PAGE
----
RPG-a-Day 2018 Day 06: How can players make a world seem real?
I find a lot of making any world you inhabit in an RPG seem real is to try to build aspects of it into your character’s backstory. This is where collaborating with the GM is great because you can bounce ideas back and forth, seeing if something you come up with would exist in the world. This is great on two levels, one it means you’re invested in your backstory and the places and people you create, and two becose it gives more and more material for the GM, maybe things they haven’t thought of, to put into the world and thus pad it out even more. The previously mentioned Fighter/Runecrafter started off without much backstory, but as the game went on I built up his background to be from a farming family, with brothers and sister, extended family and pets. We had one session when we were low on players where the GM had his sister get married so we traveled back to the family farm and we attended the wedding with all the rural comforts that I imagined he would have experienced growing up, all because I provided the GM with the seed of a background to work with.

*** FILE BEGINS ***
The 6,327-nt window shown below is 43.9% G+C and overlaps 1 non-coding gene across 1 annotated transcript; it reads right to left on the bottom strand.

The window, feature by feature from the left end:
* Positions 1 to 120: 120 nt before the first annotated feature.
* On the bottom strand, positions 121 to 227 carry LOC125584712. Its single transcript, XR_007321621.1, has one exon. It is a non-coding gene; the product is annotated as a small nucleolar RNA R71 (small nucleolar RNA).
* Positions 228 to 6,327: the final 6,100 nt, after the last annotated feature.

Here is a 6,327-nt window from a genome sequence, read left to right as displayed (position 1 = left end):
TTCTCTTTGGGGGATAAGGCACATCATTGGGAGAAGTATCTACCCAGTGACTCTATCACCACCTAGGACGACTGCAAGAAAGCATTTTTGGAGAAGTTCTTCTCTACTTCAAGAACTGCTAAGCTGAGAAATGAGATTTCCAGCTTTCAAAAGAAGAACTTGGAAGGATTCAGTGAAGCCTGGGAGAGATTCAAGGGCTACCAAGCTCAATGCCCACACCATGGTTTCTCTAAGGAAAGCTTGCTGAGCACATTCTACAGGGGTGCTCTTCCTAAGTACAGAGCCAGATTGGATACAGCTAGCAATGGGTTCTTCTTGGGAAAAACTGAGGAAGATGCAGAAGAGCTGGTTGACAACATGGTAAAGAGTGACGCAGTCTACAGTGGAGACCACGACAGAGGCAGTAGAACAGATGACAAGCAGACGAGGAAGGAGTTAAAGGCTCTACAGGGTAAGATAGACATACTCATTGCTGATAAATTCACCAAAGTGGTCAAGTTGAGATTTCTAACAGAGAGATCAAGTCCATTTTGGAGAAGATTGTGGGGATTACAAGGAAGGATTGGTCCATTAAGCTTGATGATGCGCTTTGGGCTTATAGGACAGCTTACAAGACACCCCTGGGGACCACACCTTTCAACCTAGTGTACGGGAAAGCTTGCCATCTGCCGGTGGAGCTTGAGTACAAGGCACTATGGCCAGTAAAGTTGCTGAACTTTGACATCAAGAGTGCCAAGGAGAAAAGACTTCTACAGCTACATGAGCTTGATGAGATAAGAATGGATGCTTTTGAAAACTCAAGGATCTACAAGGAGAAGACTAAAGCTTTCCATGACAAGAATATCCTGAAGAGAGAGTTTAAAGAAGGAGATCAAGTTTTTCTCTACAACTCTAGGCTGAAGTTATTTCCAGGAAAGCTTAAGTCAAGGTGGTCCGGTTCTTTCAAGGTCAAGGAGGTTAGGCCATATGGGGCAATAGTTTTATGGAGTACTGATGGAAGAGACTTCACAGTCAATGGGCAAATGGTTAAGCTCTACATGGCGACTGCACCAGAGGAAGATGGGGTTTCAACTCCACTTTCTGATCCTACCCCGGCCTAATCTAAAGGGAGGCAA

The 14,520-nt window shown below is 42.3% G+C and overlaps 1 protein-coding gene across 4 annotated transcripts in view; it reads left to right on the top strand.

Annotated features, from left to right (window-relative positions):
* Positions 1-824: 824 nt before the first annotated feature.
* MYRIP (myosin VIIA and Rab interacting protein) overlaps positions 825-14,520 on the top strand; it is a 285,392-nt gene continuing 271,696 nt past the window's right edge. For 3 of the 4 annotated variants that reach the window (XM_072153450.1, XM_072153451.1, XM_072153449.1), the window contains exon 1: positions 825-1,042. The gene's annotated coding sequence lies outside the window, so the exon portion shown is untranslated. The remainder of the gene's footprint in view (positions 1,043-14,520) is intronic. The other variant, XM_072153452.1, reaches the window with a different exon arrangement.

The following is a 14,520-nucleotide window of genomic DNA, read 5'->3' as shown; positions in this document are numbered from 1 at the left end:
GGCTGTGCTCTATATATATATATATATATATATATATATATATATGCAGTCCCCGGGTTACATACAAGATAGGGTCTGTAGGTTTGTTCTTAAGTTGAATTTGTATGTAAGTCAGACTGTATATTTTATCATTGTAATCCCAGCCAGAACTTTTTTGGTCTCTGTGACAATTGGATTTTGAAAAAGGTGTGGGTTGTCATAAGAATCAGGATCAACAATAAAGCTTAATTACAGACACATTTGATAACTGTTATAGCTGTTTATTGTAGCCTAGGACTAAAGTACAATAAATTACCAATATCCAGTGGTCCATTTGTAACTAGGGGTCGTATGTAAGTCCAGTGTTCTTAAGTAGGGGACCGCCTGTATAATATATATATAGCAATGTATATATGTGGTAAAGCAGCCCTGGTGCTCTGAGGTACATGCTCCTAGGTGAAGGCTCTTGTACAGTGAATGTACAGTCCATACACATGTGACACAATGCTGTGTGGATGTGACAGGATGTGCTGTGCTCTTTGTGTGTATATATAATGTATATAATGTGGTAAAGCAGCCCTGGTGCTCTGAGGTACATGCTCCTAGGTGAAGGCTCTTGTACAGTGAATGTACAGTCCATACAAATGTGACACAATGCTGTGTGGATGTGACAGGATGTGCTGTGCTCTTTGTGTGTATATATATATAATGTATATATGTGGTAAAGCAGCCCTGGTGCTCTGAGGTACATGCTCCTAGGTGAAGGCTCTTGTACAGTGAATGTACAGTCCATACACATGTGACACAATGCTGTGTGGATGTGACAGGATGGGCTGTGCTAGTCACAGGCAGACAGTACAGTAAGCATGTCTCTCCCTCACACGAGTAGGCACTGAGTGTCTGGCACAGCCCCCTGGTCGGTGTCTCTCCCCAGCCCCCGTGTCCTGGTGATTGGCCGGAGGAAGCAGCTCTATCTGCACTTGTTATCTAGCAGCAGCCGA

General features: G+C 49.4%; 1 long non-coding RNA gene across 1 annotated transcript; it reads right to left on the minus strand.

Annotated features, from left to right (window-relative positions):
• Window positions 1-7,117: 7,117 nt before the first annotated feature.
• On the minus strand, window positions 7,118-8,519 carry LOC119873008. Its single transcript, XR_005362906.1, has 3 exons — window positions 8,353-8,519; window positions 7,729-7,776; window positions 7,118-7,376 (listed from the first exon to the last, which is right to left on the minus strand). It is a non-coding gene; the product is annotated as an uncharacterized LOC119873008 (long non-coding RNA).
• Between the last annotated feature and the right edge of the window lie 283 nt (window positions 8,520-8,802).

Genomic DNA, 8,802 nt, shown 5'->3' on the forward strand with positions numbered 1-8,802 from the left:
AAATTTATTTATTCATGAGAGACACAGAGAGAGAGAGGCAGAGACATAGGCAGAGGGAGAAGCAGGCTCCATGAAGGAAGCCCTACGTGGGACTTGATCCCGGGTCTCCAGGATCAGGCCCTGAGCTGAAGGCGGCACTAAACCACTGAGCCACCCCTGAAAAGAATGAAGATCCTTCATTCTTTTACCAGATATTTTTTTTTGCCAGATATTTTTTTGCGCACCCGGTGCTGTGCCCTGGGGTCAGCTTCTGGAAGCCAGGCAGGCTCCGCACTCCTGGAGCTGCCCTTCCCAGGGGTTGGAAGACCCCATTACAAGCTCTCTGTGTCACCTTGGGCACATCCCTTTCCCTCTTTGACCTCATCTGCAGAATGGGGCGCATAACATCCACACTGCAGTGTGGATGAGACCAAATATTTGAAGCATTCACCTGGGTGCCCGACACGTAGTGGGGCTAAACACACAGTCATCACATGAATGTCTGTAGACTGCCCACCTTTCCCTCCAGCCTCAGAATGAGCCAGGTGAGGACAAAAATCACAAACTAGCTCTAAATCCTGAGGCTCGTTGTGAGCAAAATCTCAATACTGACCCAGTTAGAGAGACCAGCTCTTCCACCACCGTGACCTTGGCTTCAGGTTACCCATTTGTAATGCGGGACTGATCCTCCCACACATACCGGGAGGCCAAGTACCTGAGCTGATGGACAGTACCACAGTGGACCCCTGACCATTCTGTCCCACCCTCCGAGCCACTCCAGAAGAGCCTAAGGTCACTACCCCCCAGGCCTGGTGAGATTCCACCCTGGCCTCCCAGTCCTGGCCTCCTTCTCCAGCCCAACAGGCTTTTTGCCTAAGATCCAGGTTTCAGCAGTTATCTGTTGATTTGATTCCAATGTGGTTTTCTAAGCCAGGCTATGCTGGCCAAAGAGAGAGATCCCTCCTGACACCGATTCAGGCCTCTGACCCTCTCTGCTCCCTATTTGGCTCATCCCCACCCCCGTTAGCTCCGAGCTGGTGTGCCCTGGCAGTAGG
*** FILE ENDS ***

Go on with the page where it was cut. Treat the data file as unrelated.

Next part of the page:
The other thing a player can do is to take the time to experience the world put forward by the GM. It’s a small thing, but listening to the descriptions they give, asking for more detail on anything you want to know more about, taking the time to process the information about your surroundings and letting your imagination translate it will make it more tangible.
Ultimately, the world you play in is as real as you want it to be, if you want to experience everything put in front of you and go out, explore new wonderous places, interact with interesting people and be part of the world, you can and will. If all you want to do is hack monsters up, make money and have cool things, that’s ok, I used to be like that. I was all about the killing things and getting cool stuff, I used to track my kills on the back of my character sheet and didn’t really pay much attention to much else, and back then it was fun, but there’s a point when you “mature” as a roleplayer and it becomes less about the kills and gear and more about the character and the story. When I realised this was more fulfilling I wanted to know more about where I was adventuring, who I was meeting, and it grew from there.
Tomorrow’s question is how can a GM make the stakes important…
Got an idea for helping players make the world feel more real, use the comments to share it. Don’t forget, you can follow me @bargtheogre on Twitter, or check out the Inside the Ogre’s Cavern podcast at @itocpodcast